Now we can go onto the characters, and how the movie utterly botched them up as well. Remember dear old Alan Grant, the paleontologist that has to trek all across the park with two kids he finds insufferable at first but then grows to love through their ordeal? Well, if you found that whole plot line a bit trite and overdone, then your not alone because Michael Crichton did too. In the book, Grant never hated kids, especially the two kids he saved by the end of this book. On the contrary, kids were some of the few people that loved dinosaurs as much as Grant did, so he got along with them splendidly.  That change peeved me to no end, but not as much as another character’s vastly altered personality, one that had even more effect on the story’s overall tone and ending.

I’m talking about Hammond, the idiot old guy who started the park up in the first place, is some how even worse in the book. If you recall the film, there’s a point where the slimy lawyer says something about how they could charge ridiculously high prices to enter the park and milk  a whole lot of rich clientele for all they’re worth. Hammond disagrees and talks about how he wants everyone to see the dinosaurs. In the book, Hammond is actually the one to discuss how he only wants to cater to the richest people. Even worse, towards the end, when everything is going haywire and dinosaurs be chompin’ people left and right, Hammond, admittedly probably in some state of shock or delirium, thinks to himself about how he will leave this island behind and start a totally new park that will totally work, unlike this one. How does this main character’s different motive and personality not totally change the ending, you might ask? Well…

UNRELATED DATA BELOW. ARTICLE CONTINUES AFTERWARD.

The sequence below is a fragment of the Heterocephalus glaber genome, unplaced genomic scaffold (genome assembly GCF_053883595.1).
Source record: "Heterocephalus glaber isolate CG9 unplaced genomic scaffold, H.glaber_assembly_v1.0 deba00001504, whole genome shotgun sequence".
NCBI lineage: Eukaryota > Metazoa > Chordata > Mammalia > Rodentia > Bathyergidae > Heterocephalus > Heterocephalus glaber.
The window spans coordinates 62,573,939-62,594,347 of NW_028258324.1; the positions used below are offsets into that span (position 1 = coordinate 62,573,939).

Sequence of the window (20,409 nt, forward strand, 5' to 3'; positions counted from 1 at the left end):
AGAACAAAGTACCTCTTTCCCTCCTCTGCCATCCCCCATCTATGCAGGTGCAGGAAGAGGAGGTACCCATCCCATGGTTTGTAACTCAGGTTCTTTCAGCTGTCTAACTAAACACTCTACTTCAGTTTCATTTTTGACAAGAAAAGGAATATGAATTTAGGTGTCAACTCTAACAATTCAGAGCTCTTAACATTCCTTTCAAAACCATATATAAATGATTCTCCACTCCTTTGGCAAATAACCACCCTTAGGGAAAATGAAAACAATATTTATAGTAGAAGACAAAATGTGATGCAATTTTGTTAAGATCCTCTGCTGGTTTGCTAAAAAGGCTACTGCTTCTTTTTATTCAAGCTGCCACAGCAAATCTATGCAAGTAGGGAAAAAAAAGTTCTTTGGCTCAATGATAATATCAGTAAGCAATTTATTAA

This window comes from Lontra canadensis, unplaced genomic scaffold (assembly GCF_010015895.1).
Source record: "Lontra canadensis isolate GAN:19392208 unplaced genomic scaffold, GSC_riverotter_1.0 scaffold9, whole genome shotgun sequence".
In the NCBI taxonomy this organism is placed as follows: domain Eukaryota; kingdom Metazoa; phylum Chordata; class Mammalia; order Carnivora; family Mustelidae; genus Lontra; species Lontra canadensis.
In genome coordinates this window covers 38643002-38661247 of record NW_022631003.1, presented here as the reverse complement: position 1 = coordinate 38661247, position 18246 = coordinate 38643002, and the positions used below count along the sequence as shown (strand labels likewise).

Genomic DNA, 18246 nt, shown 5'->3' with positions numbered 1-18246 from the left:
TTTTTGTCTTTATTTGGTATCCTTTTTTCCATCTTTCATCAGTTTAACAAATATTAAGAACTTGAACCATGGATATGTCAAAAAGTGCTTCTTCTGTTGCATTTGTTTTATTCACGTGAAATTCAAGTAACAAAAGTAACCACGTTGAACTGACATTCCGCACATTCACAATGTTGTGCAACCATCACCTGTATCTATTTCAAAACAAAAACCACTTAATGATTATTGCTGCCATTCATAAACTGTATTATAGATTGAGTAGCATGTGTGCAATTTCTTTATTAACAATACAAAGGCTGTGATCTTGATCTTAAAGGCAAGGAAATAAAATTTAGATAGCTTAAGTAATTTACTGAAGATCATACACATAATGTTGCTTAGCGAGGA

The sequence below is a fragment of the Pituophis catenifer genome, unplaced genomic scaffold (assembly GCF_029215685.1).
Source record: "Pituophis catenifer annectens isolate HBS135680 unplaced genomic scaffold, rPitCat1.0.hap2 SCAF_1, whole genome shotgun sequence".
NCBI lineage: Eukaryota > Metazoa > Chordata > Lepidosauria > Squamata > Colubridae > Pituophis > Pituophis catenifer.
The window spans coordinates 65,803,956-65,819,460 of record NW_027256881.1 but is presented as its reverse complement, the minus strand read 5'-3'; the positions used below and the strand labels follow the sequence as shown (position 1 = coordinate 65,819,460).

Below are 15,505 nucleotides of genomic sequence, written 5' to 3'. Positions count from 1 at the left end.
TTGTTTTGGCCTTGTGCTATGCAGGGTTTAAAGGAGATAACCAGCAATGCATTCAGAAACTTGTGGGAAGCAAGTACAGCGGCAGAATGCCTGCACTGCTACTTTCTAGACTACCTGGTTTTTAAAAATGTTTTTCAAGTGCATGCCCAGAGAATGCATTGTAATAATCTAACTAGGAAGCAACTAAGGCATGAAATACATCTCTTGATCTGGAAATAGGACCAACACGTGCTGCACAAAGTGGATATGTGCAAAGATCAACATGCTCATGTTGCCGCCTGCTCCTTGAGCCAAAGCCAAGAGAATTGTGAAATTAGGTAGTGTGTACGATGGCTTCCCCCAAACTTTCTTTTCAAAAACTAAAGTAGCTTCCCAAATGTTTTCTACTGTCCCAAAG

They totally changed the ending. Specifically, Crichton killed off a number of characters that survived the film. Hammond, for example, is mauled to death by a bunch of those little Procompsognathid guys while wandering around his park, and Ian Malcom/ Jeff Goldblum decidedly does not recover from his close encounter with a bunch of ravenous raptors. Yes, Crichton did actually write the sequel, Lost World, and magically brought Malcom back to life for that, but in the original book, both Malcom and Hammond died, adding some poetic resonance to the story with these two most bitter rivals both being consumed by the park and its flaws. Spielberg was all, hell no we can’t kill Jeff Goldblum or the old guy, now that I made him all friendly and so severely dulled the impact of the book’s message.

There you have it, a nice, sizable rant about how a perfect book was soiled by a movie widely considered to be a cinematic sci-fi staple. See, remakes always let down fans of the original to some small degree, even if the end product is nominally successful. So maybe playing martyr on the Rotten Tomatoes review section or some other dark corner of the internet does not make you as right, smart or insightful as you’d like to think, eighties and early nineties kids. I’ve long since accepted the diminishing returns of book to film remakes and adaption. No, I won’t get everything I want out of a remake, and people do not think me an incredibly intelligent scholar if I spend my whole life tearing movies apart with 20/20 hindsight on what went wrong. I can, though, always go back the original, though, and enjoy that. A good book or movie never deteriorates with age or shoddy remakes, and only your own stubbornness can make your enjoyment of that franchise or series rust away.